Here's his ad.
I'm wanting to mostly trail ride, though I have a couple friends who do endurance, and I'd like to join in on a LD (10 miles or so) this summer, and maybe a 25-mile ride by the end of the summer. I need to get in better shape myself, so there's no hurry to rush the horse into shape, either.
Anyway, I arrived and he was all tacked up, so I'll definitely ask to have him left in the pasture next time, so I can help with catching, grooming, tacking, etc. He wasn't sweaty or anything, so I don't think the owner was trying to pull anything by wearing him out, just thought he was helping by warming him up.
The owner was also using draw reins. I asked about that, and he said he doesn't always use them, but with it being winter, the horse not having been ridden recently (both of those which might cause him to be peppier than usual), and the risk of him slipping (there was patches of snow in the pasture I was trying him out in), he chose to use them. He claimed he'd feel safer if the horse slipped while using the draw reins. (Though to me it seemed more of a risk the horse could slip and end up with a hoof through them or something.)
The owner also rides him with spurs (round smooth rowels like these). I've never used spurs, so he was relatively dead-sided with me. He's very responsive to voice commands for transitioning both up and down between gaits, though, just not sensitive to turning/bending/whatever based off leg.
He also has nice slow "western" gaits--great for a smooth jog or rocking canter down the trail, but he won't be able to keep up with my friend's Arab's trot.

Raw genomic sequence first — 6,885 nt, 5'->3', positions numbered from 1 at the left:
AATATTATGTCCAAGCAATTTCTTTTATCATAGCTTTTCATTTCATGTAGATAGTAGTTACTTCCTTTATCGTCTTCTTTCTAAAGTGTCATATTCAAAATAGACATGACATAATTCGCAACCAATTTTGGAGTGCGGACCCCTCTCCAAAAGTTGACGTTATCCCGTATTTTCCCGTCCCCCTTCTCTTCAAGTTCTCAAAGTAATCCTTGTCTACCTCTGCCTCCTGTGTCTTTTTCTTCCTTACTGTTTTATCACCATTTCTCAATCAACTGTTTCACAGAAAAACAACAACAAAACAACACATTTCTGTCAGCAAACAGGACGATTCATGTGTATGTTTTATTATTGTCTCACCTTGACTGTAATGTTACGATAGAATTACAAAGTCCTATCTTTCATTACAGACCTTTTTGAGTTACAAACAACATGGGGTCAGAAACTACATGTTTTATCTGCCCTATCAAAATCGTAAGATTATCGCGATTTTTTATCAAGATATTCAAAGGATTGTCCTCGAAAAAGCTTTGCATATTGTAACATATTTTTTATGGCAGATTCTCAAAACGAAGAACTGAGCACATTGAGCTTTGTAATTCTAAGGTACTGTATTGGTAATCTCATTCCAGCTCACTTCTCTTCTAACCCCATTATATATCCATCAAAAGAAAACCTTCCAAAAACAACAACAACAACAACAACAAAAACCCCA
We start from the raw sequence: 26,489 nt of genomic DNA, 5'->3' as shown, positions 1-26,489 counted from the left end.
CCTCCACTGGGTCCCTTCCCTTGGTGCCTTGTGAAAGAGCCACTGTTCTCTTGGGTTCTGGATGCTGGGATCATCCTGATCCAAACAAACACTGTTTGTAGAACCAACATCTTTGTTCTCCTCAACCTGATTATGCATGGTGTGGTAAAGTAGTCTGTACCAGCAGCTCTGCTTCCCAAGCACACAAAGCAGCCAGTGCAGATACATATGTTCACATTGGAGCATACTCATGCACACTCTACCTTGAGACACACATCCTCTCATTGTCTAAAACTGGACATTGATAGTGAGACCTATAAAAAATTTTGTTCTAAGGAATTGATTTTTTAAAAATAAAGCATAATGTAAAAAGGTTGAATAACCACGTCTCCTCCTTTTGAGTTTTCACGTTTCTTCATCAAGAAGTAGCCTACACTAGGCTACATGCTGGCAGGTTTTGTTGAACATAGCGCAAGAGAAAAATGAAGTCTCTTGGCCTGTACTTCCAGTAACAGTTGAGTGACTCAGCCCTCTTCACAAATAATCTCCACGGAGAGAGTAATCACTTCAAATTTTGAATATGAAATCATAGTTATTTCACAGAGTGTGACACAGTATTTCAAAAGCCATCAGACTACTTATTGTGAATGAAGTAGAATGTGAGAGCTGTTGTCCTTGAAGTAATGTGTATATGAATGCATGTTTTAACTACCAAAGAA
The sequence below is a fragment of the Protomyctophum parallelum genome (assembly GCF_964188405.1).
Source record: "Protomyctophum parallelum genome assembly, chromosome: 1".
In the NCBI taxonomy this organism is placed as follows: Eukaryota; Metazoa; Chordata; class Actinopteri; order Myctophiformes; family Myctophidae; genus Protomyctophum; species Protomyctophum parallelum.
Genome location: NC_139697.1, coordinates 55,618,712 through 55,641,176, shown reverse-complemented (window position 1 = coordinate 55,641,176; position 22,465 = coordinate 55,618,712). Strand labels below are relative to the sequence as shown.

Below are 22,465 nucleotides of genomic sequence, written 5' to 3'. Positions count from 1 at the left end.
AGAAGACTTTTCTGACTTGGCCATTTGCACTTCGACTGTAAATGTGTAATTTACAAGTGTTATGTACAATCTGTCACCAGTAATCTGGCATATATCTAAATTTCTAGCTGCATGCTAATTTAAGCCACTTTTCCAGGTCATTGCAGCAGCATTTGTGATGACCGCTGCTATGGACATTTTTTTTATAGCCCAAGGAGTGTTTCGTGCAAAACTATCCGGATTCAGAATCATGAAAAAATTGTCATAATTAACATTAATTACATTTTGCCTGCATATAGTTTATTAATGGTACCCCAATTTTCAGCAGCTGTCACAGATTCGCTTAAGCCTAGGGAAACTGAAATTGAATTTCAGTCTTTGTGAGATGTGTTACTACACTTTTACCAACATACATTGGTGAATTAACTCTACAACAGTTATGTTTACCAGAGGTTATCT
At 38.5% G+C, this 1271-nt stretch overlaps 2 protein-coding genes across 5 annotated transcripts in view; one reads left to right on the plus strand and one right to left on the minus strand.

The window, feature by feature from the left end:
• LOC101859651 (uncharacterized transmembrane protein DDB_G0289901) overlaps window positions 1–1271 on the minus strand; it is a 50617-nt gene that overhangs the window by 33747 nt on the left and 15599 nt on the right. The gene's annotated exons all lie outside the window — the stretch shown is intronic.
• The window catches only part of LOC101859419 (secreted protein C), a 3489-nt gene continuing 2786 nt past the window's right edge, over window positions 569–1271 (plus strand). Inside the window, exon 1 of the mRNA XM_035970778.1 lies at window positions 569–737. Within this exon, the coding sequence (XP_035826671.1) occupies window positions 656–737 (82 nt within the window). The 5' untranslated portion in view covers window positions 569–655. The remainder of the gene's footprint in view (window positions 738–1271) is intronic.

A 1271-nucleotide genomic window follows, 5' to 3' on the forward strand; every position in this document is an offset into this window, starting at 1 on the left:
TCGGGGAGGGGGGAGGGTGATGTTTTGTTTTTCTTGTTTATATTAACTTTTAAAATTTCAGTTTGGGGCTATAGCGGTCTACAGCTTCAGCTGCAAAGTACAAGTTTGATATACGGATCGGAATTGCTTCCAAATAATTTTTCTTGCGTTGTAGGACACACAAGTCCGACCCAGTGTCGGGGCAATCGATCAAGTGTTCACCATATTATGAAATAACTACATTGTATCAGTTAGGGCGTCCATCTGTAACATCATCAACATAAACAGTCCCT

So, a few questions for those more experienced than me:
Would it be possible to quit the draw reins cold turkey? He doesn't seem to be a stargazer or anything, and I'm not worried about him taking off down the trail.
What would be the best way to get him more responsive to my leg? Get some spurs of my own, but maybe even more gentle than the ones his owner has now, and eventually wean him off them? Just get spurs and use them all the time? Or quit spurs cold turkey, too?
Is it possible he'd eventually be able to stride out (not as much as a quality endurance Arab, but closer to that than a peanut roller)? I'm hoping to be able to take him on the trails before finalizing my decision (they have trails off the property, but unfortunately their only other horse is a TB they don't trail ride because she's too hot, so if I did take him, it would be alone) so I could give it a try. I was riding him in his home pasture with his owner standing right there, so he was a little "sour" about wanting to go back to the owner, the combo of which could have contributed to his slow gaits quite a bit. And due to the aforementioned snow, I didn't really want to push him today, either.
Anyway, he's a great price, and the owner is also selling the saddle I rode in today. He and his family (his daughters are growing up and either in college or completely out of the house) are getting out of horses completely, so I bet I could get him to throw in a bridle and maybe a blanket if the horse has one for $2,000 total, which is about the price range I've been looking in, and would still have to buy tack on top of.
The horse has a very calm, sweet personality. A big lovie, but not TOO obnoxious about it. He is kind of lippy, but knows he shouldn't be and doesn't actually nibble at all, so I think he could probably be talked out of even that habit. (He licked my hand for like a minute straight today, and I let him, to see if he would eventually try to either lip or nip, and he did neither.)
So, what's the vote? Yay, neigh (see what I did there), or other?